In an attempt to make sense of his death, I learned that when Chester was only seven years old he was sexually abused by an older friend. Crippled by fear and shame, he suffered in silence for nearly six years. In addition to the abuse, his parents filed for divorce when he was 11 years old. He even talked about how these years of intense trauma made a detrimental impact to his self-esteem, confidence, and mental health.

“I remember that stuff happening to me at that stage and even thinking about it now makes me want to cry,” said Bennington in a 2011 interview with The Guardian. “My God, no wonder I became a drug addict. No wonder I just went completely insane for a little while.”(7)

His battles with alcohol and substances were no secret and he would often talk about the challenges of sobriety. He opened up about first experimenting with marijuana after his parents’ divorce and he quickly escalated into using cocaine and methamphetamine. Bennington made the decision to become sober in 2006 after his bandmates held an intervention (6).

While we will never fully understand the why behind his or anyone else’s suicide, I think it is important to educate people on how important it is to understand the risk factors and warning signs of suicide. He was at a much higher risk for suicide due to his history of trauma and substance use. He also exhibited suicidal thoughts through his writing and expression. His bandmates even make a mention about these “demons” in an open letter to the lead singer:

“We’re trying to remind ourselves that the demons who took you away from us were always part of the deal.  After all, it was the way you sang about those demons that made everyone fall in love with you in the first place,” said Linkin Park in an open letter to Bennington. “You fearlessly put them on display and in doing so, brought us together and taught us to be more human.  You had the biggest heart, and managed to wear it on your sleeve.” (4)

While Chester is gone, he will not soon be forgotten. His memory will live on through his six children, his close friends, family, and through his music. I came across the lyrics to the title track on the last album he released, and I felt like it may be a small glimpse into how he was seeing himself and how he was feeling in his final months on earth:

Should’ve stayed, were there signs, I ignored? Can I help you, not to hurt, anymore? We saw brilliance, when the world, was asleep There are things that we can have, but can’t keep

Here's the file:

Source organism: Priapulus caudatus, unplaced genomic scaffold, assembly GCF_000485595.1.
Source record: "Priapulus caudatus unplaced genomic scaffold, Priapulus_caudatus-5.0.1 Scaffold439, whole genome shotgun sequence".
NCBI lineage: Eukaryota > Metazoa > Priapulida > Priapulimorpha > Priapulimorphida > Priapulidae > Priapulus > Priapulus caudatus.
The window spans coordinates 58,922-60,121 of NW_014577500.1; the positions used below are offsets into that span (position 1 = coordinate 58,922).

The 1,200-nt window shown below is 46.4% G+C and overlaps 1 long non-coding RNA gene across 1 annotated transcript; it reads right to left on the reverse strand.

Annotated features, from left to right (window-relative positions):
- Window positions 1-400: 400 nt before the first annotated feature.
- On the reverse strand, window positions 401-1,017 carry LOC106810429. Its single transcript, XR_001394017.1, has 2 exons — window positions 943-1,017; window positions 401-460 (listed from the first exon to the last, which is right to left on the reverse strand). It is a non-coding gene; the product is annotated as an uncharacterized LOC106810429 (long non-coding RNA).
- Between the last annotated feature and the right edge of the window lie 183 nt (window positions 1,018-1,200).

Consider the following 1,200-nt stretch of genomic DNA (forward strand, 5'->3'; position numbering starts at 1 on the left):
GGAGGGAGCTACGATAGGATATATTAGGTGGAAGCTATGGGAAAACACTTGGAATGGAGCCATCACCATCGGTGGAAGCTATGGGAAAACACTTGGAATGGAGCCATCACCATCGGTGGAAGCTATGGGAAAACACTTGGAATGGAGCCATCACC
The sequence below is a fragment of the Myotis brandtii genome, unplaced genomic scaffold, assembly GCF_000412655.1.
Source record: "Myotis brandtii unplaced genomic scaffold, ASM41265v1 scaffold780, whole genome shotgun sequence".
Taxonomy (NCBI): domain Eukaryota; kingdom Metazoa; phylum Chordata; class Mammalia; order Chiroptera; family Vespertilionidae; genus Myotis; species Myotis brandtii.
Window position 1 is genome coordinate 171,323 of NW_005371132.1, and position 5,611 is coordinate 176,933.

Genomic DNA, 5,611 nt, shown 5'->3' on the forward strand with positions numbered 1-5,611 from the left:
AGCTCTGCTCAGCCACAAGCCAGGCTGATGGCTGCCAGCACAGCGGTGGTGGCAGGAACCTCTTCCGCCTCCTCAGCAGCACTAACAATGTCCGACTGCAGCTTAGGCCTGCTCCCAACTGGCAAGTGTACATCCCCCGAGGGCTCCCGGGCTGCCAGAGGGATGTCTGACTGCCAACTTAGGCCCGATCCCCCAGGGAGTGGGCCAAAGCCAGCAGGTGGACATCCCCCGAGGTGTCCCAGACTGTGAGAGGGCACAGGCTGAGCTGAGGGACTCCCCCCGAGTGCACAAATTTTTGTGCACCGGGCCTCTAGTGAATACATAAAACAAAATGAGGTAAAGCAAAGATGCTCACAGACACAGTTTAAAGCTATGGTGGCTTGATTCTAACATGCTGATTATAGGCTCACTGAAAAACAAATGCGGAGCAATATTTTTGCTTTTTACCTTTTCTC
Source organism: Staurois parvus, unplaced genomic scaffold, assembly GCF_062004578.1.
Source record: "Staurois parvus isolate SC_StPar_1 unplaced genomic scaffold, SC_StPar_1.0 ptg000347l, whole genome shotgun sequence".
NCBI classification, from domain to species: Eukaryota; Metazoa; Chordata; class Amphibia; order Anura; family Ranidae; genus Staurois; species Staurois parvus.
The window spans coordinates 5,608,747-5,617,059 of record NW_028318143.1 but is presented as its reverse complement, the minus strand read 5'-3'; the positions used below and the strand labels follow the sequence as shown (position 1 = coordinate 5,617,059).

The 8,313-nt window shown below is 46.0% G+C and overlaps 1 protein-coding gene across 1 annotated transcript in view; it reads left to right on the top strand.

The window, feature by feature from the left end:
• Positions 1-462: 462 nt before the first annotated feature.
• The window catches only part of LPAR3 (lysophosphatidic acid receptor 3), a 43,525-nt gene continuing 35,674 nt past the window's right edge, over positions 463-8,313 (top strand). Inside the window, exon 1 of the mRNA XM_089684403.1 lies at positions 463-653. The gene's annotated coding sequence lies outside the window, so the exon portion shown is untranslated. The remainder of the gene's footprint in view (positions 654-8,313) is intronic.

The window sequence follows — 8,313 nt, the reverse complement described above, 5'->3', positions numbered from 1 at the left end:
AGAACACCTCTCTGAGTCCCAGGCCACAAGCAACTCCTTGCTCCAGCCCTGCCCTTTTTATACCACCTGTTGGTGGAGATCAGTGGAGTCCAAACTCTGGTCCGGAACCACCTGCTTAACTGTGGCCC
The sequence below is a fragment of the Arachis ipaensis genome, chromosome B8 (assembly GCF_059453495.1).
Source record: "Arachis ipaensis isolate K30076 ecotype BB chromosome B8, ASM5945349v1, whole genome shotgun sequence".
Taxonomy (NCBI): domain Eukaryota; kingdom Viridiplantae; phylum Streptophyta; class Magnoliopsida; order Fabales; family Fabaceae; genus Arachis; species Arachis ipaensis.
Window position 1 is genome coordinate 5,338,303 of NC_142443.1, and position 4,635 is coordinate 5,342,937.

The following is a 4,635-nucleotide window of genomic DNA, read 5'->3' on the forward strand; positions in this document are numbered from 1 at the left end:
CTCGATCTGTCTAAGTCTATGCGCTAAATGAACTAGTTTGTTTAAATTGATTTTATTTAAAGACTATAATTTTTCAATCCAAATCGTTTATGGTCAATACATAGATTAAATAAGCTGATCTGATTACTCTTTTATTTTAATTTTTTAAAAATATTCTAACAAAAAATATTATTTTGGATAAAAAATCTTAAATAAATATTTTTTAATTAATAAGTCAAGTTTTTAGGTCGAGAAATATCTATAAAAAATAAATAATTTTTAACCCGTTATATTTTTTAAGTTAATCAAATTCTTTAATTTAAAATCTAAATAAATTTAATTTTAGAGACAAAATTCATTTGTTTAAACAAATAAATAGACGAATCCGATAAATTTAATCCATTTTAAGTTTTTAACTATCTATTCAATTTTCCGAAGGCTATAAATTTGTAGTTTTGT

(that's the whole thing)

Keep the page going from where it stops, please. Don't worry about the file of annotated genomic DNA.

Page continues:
If they say Who cares if one more light goes out? In a sky of a million stars It flickers, flickers Who cares when someone’s time runs out? If a moment is all we are We’re quicker, quicker Who cares if one more light goes out? Well I do 

The reminders pull the floor from your feet In the kitchen, one more chair than you need oh And you’re angry, and you should be, it’s not fair Just ’cause you can’t see it, doesn’t mean it, isn’t there

If they say Who cares if one more light goes out? In a sky of a million stars It flickers, flickers Who cares when someone’s time runs out? If a moment is all we are We’re quicker, quicker Who cares if one more light goes out? Well I do 

Well I do 

-One More Light, by Linkin Park

 

If you or someone you know is having thoughts of suicide, call the National Suicide Prevention Lifeline at 1(800)273-TALK (8255) 24/7 and speak to a trained counselor. Depression and substance abuse are treatable, please know that there is help and there is hope.

Resources:

  1. http://reportingonsuicide.org/wp-content/themes/ros2015/assets/images/Recommendations-eng.pdf
  2. https://www.nytimes.com/2014/08/14/upshot/the-science-behind-suicide-contagion.html
  3. http://www.msn.com/en-us/music/celebrity/chester-bennington-cause-of-death-rocker-died-of-suicide-by-hanging-coroner-confirms/ar-AAoL2X1?ocid=spartanntp
  4. http://www.msn.com/en-us/music/news/linkin-park-write-heartfelt-tribute-to-chester-bennington/ar-AAoKUbg?OCID=ansmsnnews11
  5. https://www.theguardian.com/music/2017/jul/24/linkin-park-chester-bennington-death-suicide-prevention-website
  6. https://www.earnthenecklace.com/chester-bennington-abuse-linkin-park-drug-abuse/
  7. http://www.cnn.com/2017/07/20/entertainment/chester-bennington-dead/index.html

Jill Hamilton, Project Coordinator, The Kim Foundation

Jill Hamilton has been the Project Coordinator at The Kim Foundation since 2014. She graduated with a Bachelor’s Degree in Journalism and a Speech Communication Minor from The University of Nebraska at Omaha in 2009. Since working at the foundation, she has become an active member of the Nebraska State Suicide Prevention Coalition and The Metro Area Suicide Prevention Coalition, Nebraska LOSS Advisory Committee, The Early Childhood Mental Health Coalition, is Chair of the Nebraska LOSS Teams Conference Planning Committee, and serves as the Outreach Coordinator for the Metro Area LOSS Team.